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Old 05-13-20, 03:59 AM
  #5  
jpescatore
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Join Date: Oct 2017
Location: Ashton, MD USA
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Bikes: Trek Domane SL6 Disc, Jamis Renegade

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If you search DCRainmaker and/or GPLlama for smart bike power meter tests, you'll see they have done very solid comparisons of pretty much every smart bike out there against the power (often multiple) meters on their bikes. As you'd expect, some trainers are more accurate than others and in general wheel-off trainers (which cost more) are usually more accurate than wheel-on trainers. That's why some of the online racing rules require wheel-off trainers to be used.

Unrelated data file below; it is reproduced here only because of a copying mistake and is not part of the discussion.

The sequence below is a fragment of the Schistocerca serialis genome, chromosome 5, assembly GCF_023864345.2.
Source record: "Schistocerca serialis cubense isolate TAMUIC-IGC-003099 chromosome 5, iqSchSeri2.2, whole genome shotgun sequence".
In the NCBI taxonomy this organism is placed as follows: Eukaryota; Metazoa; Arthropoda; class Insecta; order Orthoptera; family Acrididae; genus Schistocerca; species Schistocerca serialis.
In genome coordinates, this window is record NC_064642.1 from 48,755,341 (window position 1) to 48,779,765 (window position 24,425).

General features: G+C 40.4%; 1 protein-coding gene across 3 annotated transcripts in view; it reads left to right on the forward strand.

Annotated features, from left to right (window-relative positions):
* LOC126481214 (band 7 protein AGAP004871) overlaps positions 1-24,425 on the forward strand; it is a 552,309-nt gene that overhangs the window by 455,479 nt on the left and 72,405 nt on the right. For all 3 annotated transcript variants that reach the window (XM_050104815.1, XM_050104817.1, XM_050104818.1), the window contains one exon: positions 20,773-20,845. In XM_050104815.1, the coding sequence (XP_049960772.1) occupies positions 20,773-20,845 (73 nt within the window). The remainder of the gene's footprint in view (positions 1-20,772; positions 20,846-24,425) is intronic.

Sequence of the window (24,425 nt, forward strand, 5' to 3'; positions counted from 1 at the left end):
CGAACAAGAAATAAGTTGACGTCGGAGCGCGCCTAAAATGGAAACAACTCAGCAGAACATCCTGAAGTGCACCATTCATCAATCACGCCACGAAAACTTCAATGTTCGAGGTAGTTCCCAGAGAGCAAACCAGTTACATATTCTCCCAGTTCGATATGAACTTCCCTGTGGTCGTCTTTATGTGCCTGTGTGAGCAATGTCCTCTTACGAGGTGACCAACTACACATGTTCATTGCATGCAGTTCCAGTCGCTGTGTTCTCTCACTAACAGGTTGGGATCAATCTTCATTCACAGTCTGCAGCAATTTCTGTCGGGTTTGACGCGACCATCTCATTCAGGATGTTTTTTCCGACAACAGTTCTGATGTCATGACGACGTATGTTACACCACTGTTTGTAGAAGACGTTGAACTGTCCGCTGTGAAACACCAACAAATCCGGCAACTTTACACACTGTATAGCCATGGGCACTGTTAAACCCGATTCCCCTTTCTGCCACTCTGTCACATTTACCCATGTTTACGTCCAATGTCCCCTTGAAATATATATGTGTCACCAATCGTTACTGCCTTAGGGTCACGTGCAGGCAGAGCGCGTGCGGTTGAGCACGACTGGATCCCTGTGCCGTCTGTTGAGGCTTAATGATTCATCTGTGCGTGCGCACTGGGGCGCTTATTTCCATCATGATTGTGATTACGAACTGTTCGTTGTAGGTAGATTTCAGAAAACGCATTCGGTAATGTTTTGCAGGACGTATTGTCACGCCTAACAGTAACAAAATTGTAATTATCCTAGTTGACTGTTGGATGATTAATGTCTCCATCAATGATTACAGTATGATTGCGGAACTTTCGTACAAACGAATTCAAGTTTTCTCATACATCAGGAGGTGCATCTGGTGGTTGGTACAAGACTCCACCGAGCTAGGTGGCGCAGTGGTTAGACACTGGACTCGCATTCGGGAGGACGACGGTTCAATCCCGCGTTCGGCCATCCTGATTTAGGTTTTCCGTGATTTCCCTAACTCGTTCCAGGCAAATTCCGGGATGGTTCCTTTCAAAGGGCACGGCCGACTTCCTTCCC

It is one of those "you get what you pay for" and "you should pay for what you need to get" kind of things. Probably 90% of the riders on Zwift don't use power meters on their bikes in the real world, so any power numbers online are just for online purposes anyway.

I'm one of that 90%, been using Zwift for 4 years now but don't have a power meter on my road bike or my what is now called a gravel bike. I like doing races on Zwift as workouts, do structured workouts and lots of just plain exercise rides - and I like increasing my FTP on Zwift because it indicates my fitness is increasing. But the absolute value of my FTP on Zwift (based on my wheel-on Kickr SNAP trainer) is meaningless, since I'm not really competing in races.

When you look at all the others factors that aren't very accurate when you ride online (Zwift or any other), I'm not sure power meter accuracy really breaks into the top ten issues other than for pure online competitive racing!
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